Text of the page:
Zoo Babies: Winter 2018 »
Check out the cutest newborns from zoos around the country and learn where you can see them.
Check out the cutest newborns from zoos around the country and learn where you can see them.
From vacation ideas to gardening preparation, check out our September checklist to enjoy the rest of summer and get ready for fall.
From household hazards to insurance, here is a roundup of our best tips for ensuring your pet's safety.
The care of an animal should be based on the care of the animal, not if it will be in someone's care long term or not. Places that are in it just for the money make me sick.
If I could give negative stars I would. The worst customer service I have ever seen. I took a sick kitten as part of a rescue to them. The kitten was diagnosed with pneumonia. Later that day I called back to ask for an RX for an oxygen tank for an oxygen tent to try to save this kitten. I was refused and told that it was because I was not a long term client. You are kidding right?!?! So basically this place only cares if they can bleed you for money over the long term. HORRIBLE. They clearly don't care about the health and well being of pets but only how much money you will spend with them. This was a 911 or I would not have went there to start with as my husband felt the same way when he took in our diabetic dog. HORRIBLE HEARTLESS PEOPLE
I was referred to Med Vet to see if they could do further surgery on my Jack Russell. He had had a mass cell tumor removed four weeks earlier and it grew back and ruptured. Dr. Valerius, an oncologist, was very frank about the outcome. Very detailed as to our options, and the expected outcome.Staff mostly was excellent, as was the ER. doctor, as we went in at 4am.My only concern, not complaint, is that the care cost statement is vague.They are very expensive, as you are paying for several years more training and skill than most Vets have. But I am used to a complete breakdown of the costs from my regular Vet. An itemized list of every test and procedure, every med, every optional charge.Charges that may not be necessary , or needed, but may help improve the outcome, or the comfort of my pet.Then I can select these based on my own opinion as to what is best. Also I can consider my financial situation, and ability to pay. So I think that is where they are lacking. You get an estimated cost that is vague as to what they are providing. No breakdown or itemization. so stressed as you are about your pet, you cannot make an informed decision as to the care you want, need, or can afford.
I bring both my dogs here. The staff are always so nice and helpful. I really like the way they and Doc really care about both of my pets. They feel like family. I always recommend them to all of my friends.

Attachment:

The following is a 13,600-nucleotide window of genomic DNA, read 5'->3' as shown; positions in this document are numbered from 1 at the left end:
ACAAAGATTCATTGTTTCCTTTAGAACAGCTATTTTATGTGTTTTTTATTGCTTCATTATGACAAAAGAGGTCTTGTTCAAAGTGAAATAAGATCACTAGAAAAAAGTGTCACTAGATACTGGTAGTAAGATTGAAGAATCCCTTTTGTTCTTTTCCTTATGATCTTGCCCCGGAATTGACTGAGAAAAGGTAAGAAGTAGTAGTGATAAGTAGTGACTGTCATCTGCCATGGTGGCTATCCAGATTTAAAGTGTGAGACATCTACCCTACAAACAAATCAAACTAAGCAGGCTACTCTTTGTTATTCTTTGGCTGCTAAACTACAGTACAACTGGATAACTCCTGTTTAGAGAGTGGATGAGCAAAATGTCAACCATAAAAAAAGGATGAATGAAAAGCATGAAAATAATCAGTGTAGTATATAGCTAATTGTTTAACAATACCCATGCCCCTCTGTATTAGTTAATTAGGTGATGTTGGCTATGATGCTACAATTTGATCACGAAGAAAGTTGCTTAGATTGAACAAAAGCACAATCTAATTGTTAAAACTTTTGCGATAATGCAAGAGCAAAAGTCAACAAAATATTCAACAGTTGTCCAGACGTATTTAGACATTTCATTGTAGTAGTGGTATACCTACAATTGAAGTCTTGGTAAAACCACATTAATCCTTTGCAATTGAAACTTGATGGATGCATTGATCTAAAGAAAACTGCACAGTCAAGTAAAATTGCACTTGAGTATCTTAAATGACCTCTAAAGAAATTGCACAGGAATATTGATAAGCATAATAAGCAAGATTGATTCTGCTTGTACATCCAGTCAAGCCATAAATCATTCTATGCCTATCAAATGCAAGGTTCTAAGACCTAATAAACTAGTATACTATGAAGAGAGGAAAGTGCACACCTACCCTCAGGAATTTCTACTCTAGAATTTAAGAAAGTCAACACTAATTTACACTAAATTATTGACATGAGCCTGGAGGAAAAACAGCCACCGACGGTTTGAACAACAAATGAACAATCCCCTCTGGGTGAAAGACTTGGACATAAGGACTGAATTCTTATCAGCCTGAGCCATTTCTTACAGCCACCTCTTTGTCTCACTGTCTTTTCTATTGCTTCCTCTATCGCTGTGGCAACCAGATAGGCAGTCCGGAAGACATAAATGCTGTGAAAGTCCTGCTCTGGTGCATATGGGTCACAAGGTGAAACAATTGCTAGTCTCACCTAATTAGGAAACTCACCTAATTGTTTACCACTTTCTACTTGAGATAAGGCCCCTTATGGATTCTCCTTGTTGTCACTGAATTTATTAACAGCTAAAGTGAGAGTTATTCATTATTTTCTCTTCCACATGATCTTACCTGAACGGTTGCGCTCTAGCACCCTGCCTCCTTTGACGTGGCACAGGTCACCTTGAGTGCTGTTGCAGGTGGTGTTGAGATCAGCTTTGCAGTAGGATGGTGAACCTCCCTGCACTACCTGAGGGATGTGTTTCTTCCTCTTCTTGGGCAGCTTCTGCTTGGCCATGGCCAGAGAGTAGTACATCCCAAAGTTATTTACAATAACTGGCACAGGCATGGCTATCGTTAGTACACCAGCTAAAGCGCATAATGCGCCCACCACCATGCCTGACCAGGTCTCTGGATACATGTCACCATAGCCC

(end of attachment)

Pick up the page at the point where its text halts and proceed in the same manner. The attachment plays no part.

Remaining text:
Best spay/neuter vets in town! They have so much experience due to the volume of cats and dogs that they see, there are no other vets in town that can do a better job than UCAN! I take all of our neighborhood cat strays there, and have had several dogs spayed/neutered as well. The incision is almost invisible and the recovery period was very short. They even offered free microchipping the last time I took my dog there. Discount pricing does not mean discount service. The staff was wonderful, and very patient with the last little diva that I took there. You can't go wrong with UCAN. I so appreciate them!
This was by far my favorite vet, even though they were the most expensive. My dog was attacked and nearly died. When the antibiotics were not working I tried to make an appointment and they couldn't fit me in, so I made an appointment at a closer vet that could see her that day. So about a month later I make an appointment for my dog with the only vet she has had her whole life, five days later, the day before the appointment I get a call from the office manager saying that we are "not a good fit" and I can't bring my dog there. My previous dog's life ended there, my current dog has been there since she was a puppy. Half of the office staff know my dog's name when I come in. This was literally the only negative thing that has ever happened and they just threw me out.
Its all about the MONEYTook my dog in for a cut on her foot on a Friday night paid 350.00 for a bandage and a couple of pills was told it should be OK, bandage fell off the next day I re-bandaged her myself.The following Monday we took her to our vet she got 5 stitches and went back for 3 visits,and it cost about half of what they charged.